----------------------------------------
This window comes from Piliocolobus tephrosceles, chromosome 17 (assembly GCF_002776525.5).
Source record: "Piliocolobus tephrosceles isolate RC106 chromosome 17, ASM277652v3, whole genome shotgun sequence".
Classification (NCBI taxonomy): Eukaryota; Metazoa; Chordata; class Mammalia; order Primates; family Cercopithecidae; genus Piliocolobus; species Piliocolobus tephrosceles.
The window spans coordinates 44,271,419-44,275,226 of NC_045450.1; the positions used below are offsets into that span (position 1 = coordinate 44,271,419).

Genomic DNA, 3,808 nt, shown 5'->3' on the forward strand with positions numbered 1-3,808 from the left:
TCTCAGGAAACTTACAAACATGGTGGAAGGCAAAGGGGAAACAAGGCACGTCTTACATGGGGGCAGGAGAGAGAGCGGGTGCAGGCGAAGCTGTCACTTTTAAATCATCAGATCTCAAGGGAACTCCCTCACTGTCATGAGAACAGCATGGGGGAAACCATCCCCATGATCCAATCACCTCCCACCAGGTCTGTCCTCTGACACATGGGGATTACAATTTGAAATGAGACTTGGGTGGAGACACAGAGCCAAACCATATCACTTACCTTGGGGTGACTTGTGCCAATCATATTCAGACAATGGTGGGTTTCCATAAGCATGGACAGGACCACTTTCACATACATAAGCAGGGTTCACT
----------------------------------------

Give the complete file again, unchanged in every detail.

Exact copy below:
This window comes from Piliocolobus tephrosceles, chromosome 17 (assembly GCF_002776525.5).
Source record: "Piliocolobus tephrosceles isolate RC106 chromosome 17, ASM277652v3, whole genome shotgun sequence".
Classification (NCBI taxonomy): Eukaryota; Metazoa; Chordata; class Mammalia; order Primates; family Cercopithecidae; genus Piliocolobus; species Piliocolobus tephrosceles.
The window spans coordinates 44,271,419-44,275,226 of NC_045450.1; the positions used below are offsets into that span (position 1 = coordinate 44,271,419).

Genomic DNA, 3,808 nt, shown 5'->3' on the forward strand with positions numbered 1-3,808 from the left:
TCTCAGGAAACTTACAAACATGGTGGAAGGCAAAGGGGAAACAAGGCACGTCTTACATGGGGGCAGGAGAGAGAGCGGGTGCAGGCGAAGCTGTCACTTTTAAATCATCAGATCTCAAGGGAACTCCCTCACTGTCATGAGAACAGCATGGGGGAAACCATCCCCATGATCCAATCACCTCCCACCAGGTCTGTCCTCTGACACATGGGGATTACAATTTGAAATGAGACTTGGGTGGAGACACAGAGCCAAACCATATCACTTACCTTGGGGTGACTTGTGCCAATCATATTCAGACAATGGTGGGTTTCCATAAGCATGGACAGGACCACTTTCACATACATAAGCAGGGTTCACT